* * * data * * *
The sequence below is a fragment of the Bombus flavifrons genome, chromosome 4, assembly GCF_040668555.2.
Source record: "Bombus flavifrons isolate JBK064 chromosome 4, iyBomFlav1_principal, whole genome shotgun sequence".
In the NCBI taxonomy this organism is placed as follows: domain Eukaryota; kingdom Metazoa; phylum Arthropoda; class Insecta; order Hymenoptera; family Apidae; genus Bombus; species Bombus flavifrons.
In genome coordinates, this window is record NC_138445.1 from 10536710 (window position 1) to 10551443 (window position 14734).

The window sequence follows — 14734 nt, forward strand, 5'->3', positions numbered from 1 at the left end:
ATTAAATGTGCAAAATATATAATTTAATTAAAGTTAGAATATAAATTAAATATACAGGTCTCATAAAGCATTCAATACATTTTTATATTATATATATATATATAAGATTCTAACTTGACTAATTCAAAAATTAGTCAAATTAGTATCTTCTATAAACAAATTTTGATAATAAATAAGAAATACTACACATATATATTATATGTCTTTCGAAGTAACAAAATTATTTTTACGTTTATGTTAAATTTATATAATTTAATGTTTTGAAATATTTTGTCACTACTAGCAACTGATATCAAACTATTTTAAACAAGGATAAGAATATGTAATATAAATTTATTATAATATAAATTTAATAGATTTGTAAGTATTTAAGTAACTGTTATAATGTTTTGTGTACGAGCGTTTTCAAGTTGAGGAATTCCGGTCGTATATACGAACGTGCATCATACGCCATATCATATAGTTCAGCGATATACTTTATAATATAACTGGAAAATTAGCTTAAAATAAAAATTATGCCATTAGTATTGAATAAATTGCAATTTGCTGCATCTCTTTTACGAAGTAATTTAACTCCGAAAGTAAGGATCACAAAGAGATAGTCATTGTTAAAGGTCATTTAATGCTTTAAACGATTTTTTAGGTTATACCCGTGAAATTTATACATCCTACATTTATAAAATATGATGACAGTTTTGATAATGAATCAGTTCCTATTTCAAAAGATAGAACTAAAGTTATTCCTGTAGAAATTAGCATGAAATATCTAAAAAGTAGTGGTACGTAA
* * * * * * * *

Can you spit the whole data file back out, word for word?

The sequence below is a fragment of the Bombus flavifrons genome, chromosome 4, assembly GCF_040668555.2.
Source record: "Bombus flavifrons isolate JBK064 chromosome 4, iyBomFlav1_principal, whole genome shotgun sequence".
In the NCBI taxonomy this organism is placed as follows: domain Eukaryota; kingdom Metazoa; phylum Arthropoda; class Insecta; order Hymenoptera; family Apidae; genus Bombus; species Bombus flavifrons.
In genome coordinates, this window is record NC_138445.1 from 10536710 (window position 1) to 10551443 (window position 14734).

The window sequence follows — 14734 nt, forward strand, 5'->3', positions numbered from 1 at the left end:
ATTAAATGTGCAAAATATATAATTTAATTAAAGTTAGAATATAAATTAAATATACAGGTCTCATAAAGCATTCAATACATTTTTATATTATATATATATATATAAGATTCTAACTTGACTAATTCAAAAATTAGTCAAATTAGTATCTTCTATAAACAAATTTTGATAATAAATAAGAAATACTACACATATATATTATATGTCTTTCGAAGTAACAAAATTATTTTTACGTTTATGTTAAATTTATATAATTTAATGTTTTGAAATATTTTGTCACTACTAGCAACTGATATCAAACTATTTTAAACAAGGATAAGAATATGTAATATAAATTTATTATAATATAAATTTAATAGATTTGTAAGTATTTAAGTAACTGTTATAATGTTTTGTGTACGAGCGTTTTCAAGTTGAGGAATTCCGGTCGTATATACGAACGTGCATCATACGCCATATCATATAGTTCAGCGATATACTTTATAATATAACTGGAAAATTAGCTTAAAATAAAAATTATGCCATTAGTATTGAATAAATTGCAATTTGCTGCATCTCTTTTACGAAGTAATTTAACTCCGAAAGTAAGGATCACAAAGAGATAGTCATTGTTAAAGGTCATTTAATGCTTTAAACGATTTTTTAGGTTATACCCGTGAAATTTATACATCCTACATTTATAAAATATGATGACAGTTTTGATAATGAATCAGTTCCTATTTCAAAAGATAGAACTAAAGTTATTCCTGTAGAAATTAGCATGAAATATCTAAAAAGTAGTGGTACGTAA